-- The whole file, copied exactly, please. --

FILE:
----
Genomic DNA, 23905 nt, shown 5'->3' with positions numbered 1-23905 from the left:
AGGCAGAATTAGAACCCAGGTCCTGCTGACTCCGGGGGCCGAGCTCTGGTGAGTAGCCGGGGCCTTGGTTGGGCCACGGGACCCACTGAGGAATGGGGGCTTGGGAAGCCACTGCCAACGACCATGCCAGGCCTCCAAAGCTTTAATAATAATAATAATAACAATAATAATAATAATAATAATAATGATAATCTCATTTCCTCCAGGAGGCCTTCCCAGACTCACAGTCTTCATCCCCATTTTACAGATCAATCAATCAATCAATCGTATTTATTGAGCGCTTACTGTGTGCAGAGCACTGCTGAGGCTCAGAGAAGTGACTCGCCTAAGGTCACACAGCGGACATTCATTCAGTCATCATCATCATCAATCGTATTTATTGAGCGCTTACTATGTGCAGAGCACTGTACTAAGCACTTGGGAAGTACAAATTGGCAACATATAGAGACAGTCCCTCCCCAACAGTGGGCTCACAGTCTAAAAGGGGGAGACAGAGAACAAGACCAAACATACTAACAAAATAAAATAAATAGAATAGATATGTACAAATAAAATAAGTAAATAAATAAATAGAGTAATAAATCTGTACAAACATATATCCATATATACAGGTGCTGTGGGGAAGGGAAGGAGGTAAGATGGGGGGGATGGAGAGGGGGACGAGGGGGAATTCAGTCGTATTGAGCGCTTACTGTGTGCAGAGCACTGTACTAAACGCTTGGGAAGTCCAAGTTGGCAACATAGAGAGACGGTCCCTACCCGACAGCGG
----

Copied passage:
Genomic DNA, 23905 nt, shown 5'->3' with positions numbered 1-23905 from the left:
AGGCAGAATTAGAACCCAGGTCCTGCTGACTCCGGGGGCCGAGCTCTGGTGAGTAGCCGGGGCCTTGGTTGGGCCACGGGACCCACTGAGGAATGGGGGCTTGGGAAGCCACTGCCAACGACCATGCCAGGCCTCCAAAGCTTTAATAATAATAATAATAACAATAATAATAATAATAATAATAATGATAATCTCATTTCCTCCAGGAGGCCTTCCCAGACTCACAGTCTTCATCCCCATTTTACAGATCAATCAATCAATCAATCGTATTTATTGAGCGCTTACTGTGTGCAGAGCACTGCTGAGGCTCAGAGAAGTGACTCGCCTAAGGTCACACAGCGGACATTCATTCAGTCATCATCATCATCAATCGTATTTATTGAGCGCTTACTATGTGCAGAGCACTGTACTAAGCACTTGGGAAGTACAAATTGGCAACATATAGAGACAGTCCCTCCCCAACAGTGGGCTCACAGTCTAAAAGGGGGAGACAGAGAACAAGACCAAACATACTAACAAAATAAAATAAATAGAATAGATATGTACAAATAAAATAAGTAAATAAATAAATAGAGTAATAAATCTGTACAAACATATATCCATATATACAGGTGCTGTGGGGAAGGGAAGGAGGTAAGATGGGGGGGATGGAGAGGGGGACGAGGGGGAATTCAGTCGTATTGAGCGCTTACTGTGTGCAGAGCACTGTACTAAACGCTTGGGAAGTCCAAGTTGGCAACATAGAGAGACGGTCCCTACCCGACAGCGG